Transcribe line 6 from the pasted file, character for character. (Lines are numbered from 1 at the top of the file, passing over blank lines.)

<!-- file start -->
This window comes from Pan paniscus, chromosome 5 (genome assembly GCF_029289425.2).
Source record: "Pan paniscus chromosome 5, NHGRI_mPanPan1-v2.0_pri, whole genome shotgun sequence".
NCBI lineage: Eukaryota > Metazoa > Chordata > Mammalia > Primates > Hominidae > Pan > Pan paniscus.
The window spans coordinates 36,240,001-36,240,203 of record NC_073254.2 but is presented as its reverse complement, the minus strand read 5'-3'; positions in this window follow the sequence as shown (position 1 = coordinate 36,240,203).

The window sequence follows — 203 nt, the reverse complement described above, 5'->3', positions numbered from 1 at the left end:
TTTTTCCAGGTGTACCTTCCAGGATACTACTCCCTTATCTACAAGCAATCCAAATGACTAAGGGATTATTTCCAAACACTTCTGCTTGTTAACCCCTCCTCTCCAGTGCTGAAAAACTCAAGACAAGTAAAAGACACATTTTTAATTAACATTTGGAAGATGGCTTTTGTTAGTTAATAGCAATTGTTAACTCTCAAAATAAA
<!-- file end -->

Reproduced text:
TTTTTCCAGGTGTACCTTCCAGGATACTACTCCCTTATCTACAAGCAATCCAAATGACTAAGGGATTATTTCCAAACACTTCTGCTTGTTAACCCCTCCTCTCCAGTGCTGAAAAACTCAAGACAAGTAAAAGACACATTTTTAATTAACATTTGGAAGATGGCTTTTGTTAGTTAATAGCAATTGTTAACTCTCAAAATAAA